Ah yes, "The Max Contract," it's a deal offered to only to the cream of the crop in the NBA and it is everything a player can ask for in a contract.
As well as the lucrative financial incentives it provides, it also brings with it a sense of respect and gratification because it means you are a valued member of an organisation and they would do everything in their power to have you in their line-up.
Kyrie Irving's rookie deal is set to expire at the end of the 2014-15 season, but he can negotiate the terms of his next deal with Cleveland this summer and a max contract is exactly what he is looking for.
Unfortunately the Cleveland Cavaliers aren't willing to play ball.
Per Mitch Lawrence of the New York Daily Times:
“The Cavs are making noises that they aren’t going to offer Kyrie Irving 'max money' this summer via a long-term extension. They don’t want to deal the 2014 All-Star Game MVP, but it could come to that, especially if the West Orange product and his family continue to tell people that he wants out. Irving hasn’t been a leader in his first three seasons and he’s also gained the unwelcomed reputation as a locker-room problem. Those are two reasons the Cavs don’t see him as a max player.”
To some extent, it is understandable why the Cavs are averse to offering their star man the max contract. After all, those aren’t exactly the qualities you look for in a player when you trying to build a winner, and his reluctance to play defense doesn’t help matters much either.
Furthermore, the team is still to yet make it into the NBA Playoffs since LeBron James skipped town, meaning 2011 first overall pick in only the second No. 1 pick in 10 years to not make the playoffs in his first three seasons.
But this is Kyrie Irving we’re talking about. Anyone with half a brain will tell you he is a sure-fire max contract player. Just look at his list of accolades in his short time as a pro.
He has already earned Rookie of the Year honors; is an NBA Three-point Shootout Champion; has appeared in two All-Star games (once as a starter); and has already been named an All-Star game MVP.
If that isn’t enough to convince you or the Cavs, consider the fact that he is still only 22-years-old and is already one of the best point guards in the game.
Prior to the season, Sports Illustrated ranked him as the sixth best point guard in the NBA, and it's easy to see why. Irving can score at will, whether from long range or slicing his way into the lane to finish in traffic with either his right or left hand, thus his 20 points scoring average.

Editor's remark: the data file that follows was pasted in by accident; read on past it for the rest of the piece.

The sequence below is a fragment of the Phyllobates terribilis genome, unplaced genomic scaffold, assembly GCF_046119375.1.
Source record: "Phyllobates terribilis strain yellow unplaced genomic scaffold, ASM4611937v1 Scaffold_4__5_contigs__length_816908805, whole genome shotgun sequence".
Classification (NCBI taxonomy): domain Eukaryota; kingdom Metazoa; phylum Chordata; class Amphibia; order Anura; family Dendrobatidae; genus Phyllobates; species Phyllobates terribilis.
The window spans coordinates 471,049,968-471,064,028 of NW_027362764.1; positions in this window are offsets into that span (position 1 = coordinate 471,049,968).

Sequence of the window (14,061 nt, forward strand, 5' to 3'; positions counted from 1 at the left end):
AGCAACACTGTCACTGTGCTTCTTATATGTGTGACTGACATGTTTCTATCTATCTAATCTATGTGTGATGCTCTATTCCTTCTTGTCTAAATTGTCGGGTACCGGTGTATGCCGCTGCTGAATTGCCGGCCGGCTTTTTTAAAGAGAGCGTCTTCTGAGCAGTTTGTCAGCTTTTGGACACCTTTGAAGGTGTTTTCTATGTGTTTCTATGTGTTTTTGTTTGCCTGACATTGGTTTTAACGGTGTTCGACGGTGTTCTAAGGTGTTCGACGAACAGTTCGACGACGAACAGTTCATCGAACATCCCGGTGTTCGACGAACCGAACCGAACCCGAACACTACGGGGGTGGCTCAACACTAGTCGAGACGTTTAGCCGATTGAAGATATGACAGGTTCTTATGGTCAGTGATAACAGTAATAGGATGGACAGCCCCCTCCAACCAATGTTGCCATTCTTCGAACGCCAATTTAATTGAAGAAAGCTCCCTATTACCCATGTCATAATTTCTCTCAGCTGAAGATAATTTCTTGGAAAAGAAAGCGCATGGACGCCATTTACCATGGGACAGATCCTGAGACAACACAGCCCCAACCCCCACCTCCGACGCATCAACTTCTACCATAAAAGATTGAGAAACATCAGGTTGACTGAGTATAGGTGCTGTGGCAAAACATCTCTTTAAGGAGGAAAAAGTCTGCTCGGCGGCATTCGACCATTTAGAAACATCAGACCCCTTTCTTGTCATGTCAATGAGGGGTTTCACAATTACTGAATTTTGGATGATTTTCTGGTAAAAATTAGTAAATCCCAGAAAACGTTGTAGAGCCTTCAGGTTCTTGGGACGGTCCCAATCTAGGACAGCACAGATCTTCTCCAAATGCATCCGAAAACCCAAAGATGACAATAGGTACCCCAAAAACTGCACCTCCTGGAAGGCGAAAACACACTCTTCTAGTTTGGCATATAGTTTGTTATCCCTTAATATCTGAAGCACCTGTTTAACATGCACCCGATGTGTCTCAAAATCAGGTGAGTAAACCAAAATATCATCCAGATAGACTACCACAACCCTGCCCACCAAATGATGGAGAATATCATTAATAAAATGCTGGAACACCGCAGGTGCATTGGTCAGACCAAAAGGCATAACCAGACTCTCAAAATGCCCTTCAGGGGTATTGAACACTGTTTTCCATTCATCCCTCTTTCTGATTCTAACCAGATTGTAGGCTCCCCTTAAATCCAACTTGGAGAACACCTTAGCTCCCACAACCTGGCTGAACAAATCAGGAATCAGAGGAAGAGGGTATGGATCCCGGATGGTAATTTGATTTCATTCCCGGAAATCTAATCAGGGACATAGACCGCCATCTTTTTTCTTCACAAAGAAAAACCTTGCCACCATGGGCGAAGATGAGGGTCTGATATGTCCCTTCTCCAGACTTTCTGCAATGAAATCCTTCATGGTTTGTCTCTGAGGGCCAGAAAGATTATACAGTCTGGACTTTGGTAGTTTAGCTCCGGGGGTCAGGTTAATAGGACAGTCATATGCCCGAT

His 6.1 assists per game also demonstrate that he is a capable distributor of the ball, and he also possesses a killer crossover that has earned him the adoration of fans all over.
Sure, he has quite a bit of maturing to do as a leader and his health has been questioned on occasion, but he is still young and there is no doubt his talent is worthy of the maximum contract, and Cleveland better recognize that sooner rather than later.
Otherwise, they will end up with a losing him and/or being back in the draft lottery hunting for the No 1 draft pick again, instead of contending for an NBA Championship.
As for his defense (or lack thereof) ask the Oklahoma City Thunder whether or not they would still refuse to offer James Harden a max contract if they had the chance to do it all over again. For the record, James Harden has absolutely no defense what so ever.
Using an estimated 2015-16 salary-cap projection of $67,121,000, here are some potential maxi payout paths for Irving’s next deal - if it's with Cleveland of course.
•He signs the one-year qualifying offer worth just north of $9 million, becoming an unrestricted free agent in 2016.
• He signs a standard rookie-scale contract extension, which can be up to five years if the Cavaliers name him their designated player worth $90 million.
• He becomes the Cavaliers designated player and signs for a higher max salary – the 5th Year 30% Max – he’d have to earn next season. Irving would qualify only by being voted an All-Star starter or winning MVP next season and that could result in a $100 million deal.
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